We can look back at what we’ve written and understand. The page is a supreme arena for processing. We can drain pain of its rawness. We can get used to disasters and stabilise joys. We can turn panic into lists. Five ways to survive this. Six things I am going to tell them. Four reasons not to despair. We won’t need to be so jittery in the world outside after we have told the notebook all this.
The page becomes a laboratory in which to try out what might shock and surprise. We don’t need to honour everything we say. We’re giving it a go and seeing how we feel. It’s the first draft of a letter to ourselves.
Looking back at what we have written should be embarrassing, if what we mean by that is hyperbolic, disjointed, uncertain and wild. If we aren’t appalled by much of what we have said to ourselves, we aren’t beginning to be truthful — and therefore won’t learn.
If in ordinary life we make a little more sense than we might, if we are a bit calmer than we were, it’s perhaps because — somewhere in a drawer — there are pages of tightly compressed handwriting that have helped us to understand our pain, safely explore our fantasies and guide us to a more bearable future.
However healthy it often is to try to fit in and assume we must just be like everyone else, there are also benefits in sometimes accepting that we might in the end be simply rather odd — though this needn’t be a cause of particularly concern or shame.
Perhaps we simply do belong to the peculiar tribe of those who love — above pretty much anything else — to introspect, that is, to try to make sense of themselves, to process their emotions, to analyse their immaturities and to understand the psychological mechanisms they inhabit. We, the happy odd few, belong to that minor clan of the avid self-knowers who take entirely to heart the Ancient Greek command to ‘Know yourself’.
To be so intensely concerned with self-knowledge has probably equipped us with a number of strange traits. We are likely to very much enjoy our own company. We might not mind spending a whole day alone, marinading in ourselves. It’s never a problem if someone cancels dinner on us. We might keep a diary or a file on our computer where we spend hours taking matters apart. We might like hot baths or solitary walks, often in the evening. We might read a lot but in a distinctive way: always looking out for the ways in which the words of others shed light on, and more clearly define, bits of ourselves. We’re likely to be impatient with people who seek relentlessly to stay on the surface of things. Probably someone once asked us over dinner — slightly defensively — why we were ‘interviewing’ them and we weren’t at all; we were just directing to them some of the manic curiosity we normally devote to ourselves.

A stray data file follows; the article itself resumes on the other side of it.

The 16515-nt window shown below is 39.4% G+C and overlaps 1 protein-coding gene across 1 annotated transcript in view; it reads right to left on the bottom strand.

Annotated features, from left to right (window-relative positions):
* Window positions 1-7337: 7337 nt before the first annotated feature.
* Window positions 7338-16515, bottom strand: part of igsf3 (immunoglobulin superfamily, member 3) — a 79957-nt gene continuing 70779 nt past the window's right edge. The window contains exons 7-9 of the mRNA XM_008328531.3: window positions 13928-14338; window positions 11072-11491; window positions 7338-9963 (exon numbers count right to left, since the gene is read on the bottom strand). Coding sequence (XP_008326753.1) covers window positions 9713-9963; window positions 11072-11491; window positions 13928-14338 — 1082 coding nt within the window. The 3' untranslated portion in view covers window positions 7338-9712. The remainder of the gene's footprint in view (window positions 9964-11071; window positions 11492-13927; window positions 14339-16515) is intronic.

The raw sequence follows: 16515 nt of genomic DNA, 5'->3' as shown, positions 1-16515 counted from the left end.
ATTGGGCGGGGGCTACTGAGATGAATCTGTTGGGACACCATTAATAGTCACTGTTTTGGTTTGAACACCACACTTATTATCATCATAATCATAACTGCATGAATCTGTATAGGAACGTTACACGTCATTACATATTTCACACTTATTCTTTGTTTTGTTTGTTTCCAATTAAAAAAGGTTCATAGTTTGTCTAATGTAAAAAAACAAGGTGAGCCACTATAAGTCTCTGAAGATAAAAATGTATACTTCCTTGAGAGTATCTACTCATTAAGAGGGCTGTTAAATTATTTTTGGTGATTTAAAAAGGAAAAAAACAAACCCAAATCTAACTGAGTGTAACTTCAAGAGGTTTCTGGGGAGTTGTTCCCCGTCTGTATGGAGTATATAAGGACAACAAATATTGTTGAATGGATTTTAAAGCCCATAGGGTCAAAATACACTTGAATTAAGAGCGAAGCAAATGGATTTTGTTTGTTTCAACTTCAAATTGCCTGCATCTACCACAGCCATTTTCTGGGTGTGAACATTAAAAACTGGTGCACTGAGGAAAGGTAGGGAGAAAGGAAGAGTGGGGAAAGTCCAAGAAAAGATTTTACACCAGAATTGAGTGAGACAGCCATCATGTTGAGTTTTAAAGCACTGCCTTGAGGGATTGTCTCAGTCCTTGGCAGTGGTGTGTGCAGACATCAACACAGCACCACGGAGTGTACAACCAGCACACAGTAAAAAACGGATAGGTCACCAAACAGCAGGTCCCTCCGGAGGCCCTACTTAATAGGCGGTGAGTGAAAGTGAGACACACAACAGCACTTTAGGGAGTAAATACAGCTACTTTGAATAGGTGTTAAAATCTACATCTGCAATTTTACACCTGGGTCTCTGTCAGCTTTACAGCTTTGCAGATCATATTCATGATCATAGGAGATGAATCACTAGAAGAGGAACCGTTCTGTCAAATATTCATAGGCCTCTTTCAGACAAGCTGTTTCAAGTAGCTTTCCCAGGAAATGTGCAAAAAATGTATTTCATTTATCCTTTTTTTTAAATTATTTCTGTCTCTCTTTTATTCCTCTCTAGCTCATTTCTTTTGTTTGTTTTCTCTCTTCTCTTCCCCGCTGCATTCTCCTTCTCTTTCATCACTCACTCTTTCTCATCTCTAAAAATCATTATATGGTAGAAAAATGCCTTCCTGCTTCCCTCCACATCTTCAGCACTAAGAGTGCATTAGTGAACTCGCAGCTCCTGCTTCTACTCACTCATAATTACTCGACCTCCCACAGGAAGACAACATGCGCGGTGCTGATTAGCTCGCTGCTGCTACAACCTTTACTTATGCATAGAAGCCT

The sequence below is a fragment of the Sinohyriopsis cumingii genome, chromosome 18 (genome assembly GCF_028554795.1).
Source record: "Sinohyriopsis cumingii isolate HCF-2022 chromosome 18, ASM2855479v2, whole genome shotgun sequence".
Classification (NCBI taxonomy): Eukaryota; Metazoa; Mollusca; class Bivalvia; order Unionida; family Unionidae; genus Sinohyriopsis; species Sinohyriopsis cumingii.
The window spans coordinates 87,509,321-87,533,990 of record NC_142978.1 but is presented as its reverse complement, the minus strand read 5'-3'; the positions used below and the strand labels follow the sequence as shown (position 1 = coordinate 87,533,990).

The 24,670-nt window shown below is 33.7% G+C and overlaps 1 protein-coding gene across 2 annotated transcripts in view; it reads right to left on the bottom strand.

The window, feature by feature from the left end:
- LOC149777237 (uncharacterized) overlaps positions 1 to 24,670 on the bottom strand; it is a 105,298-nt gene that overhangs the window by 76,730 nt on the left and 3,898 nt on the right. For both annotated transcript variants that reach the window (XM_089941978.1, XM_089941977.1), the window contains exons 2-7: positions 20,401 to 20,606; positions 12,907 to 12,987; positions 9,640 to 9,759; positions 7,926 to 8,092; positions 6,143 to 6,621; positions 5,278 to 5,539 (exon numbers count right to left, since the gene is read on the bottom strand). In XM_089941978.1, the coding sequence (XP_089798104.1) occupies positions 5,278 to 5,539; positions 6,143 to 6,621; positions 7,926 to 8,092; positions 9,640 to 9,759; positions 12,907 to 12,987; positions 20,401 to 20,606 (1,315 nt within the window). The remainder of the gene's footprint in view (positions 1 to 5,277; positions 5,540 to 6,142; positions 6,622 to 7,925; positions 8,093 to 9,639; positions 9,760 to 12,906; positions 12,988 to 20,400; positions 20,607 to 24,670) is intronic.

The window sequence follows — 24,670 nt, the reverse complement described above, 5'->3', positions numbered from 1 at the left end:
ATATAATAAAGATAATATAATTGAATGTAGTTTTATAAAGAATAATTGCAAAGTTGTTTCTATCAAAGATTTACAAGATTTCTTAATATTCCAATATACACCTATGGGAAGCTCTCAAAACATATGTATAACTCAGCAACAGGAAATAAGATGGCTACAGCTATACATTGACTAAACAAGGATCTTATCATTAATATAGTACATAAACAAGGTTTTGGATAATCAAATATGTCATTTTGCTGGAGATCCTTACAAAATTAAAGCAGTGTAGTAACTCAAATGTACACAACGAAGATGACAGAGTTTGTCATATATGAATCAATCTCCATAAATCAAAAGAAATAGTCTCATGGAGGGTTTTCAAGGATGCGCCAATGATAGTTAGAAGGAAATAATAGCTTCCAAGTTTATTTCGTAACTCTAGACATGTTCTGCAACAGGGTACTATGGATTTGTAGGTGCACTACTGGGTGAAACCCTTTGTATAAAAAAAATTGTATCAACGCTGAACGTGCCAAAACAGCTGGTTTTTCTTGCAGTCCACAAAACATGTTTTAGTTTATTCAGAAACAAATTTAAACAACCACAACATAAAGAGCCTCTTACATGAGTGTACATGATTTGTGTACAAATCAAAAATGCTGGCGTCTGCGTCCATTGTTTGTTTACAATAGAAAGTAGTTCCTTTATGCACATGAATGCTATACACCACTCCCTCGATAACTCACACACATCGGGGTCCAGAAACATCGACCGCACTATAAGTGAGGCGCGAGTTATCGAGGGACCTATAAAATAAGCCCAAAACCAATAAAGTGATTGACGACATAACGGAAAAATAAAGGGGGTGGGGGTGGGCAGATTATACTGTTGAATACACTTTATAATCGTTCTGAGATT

In love, half the fun won’t be about sex or cuddles, it will be that there is someone there to discuss one of the world’s most interesting phenomena — relationships -— in real time with us.
We might try therapy and even though we may have had our share of disappointing shrinks, it will continue to be an area of intrinsic fascination: many of our favourite books will be psychological ones. As therapy inspires us to do, even though it might have been a long since we lived with our family of birth, we will continue to explore how the past informs our present; we’re never quite done with reflecting on mum and dad. We’re no longer angry with them as we once were, we’re just very interested.
People may often try to persuade us to do other things they call fun — go to the beach, come to a party, go shopping — and even though we’ll agree and there’ll be pleasant moments, the truth is that our favourite pastime remains sitting at home, probably in bed, with a notebook, trying to work out what it means to be alive.
That’s ideally how — after many years — we’d like death to find us. Not scared or oblivious, but curious and attentive, wondering what we’re about to undergo and still speculating on what the brief passage through existence was really all about. We won’t have finished knowing ourselves but we’ll have been most alive whenever we tried to do so.
Two photographs deserve to be counted as among the most significant of the twentieth century. The first was taken on December 24th, 1968, by the astronaut William Anders as the Apollo 8 spacecraft orbited the moon – and showed off the earth as the legendary pale blue dot in an infinity of emptiness.
The second image – far less well known – was taken in 1978 by a team of scientists led by Hugh Clow and Ian Robert Young at EMI Laboratories in England and revealed a cross section of the human brain as seen through the electronic eyes of an MRI scanner.
MRI technology proved to be a revolutionary advance on the CT scans that had preceded it because it created brilliant contrasts, displaying areas that were high in water and fat in white – and those low in water and fat in black. It granted one near-perfect vision over parts of the brain that had previously been known only from an anatomist’s slab: the cerebellar cortex, the occipital lobe, the hypothalamus and the corpus callosum.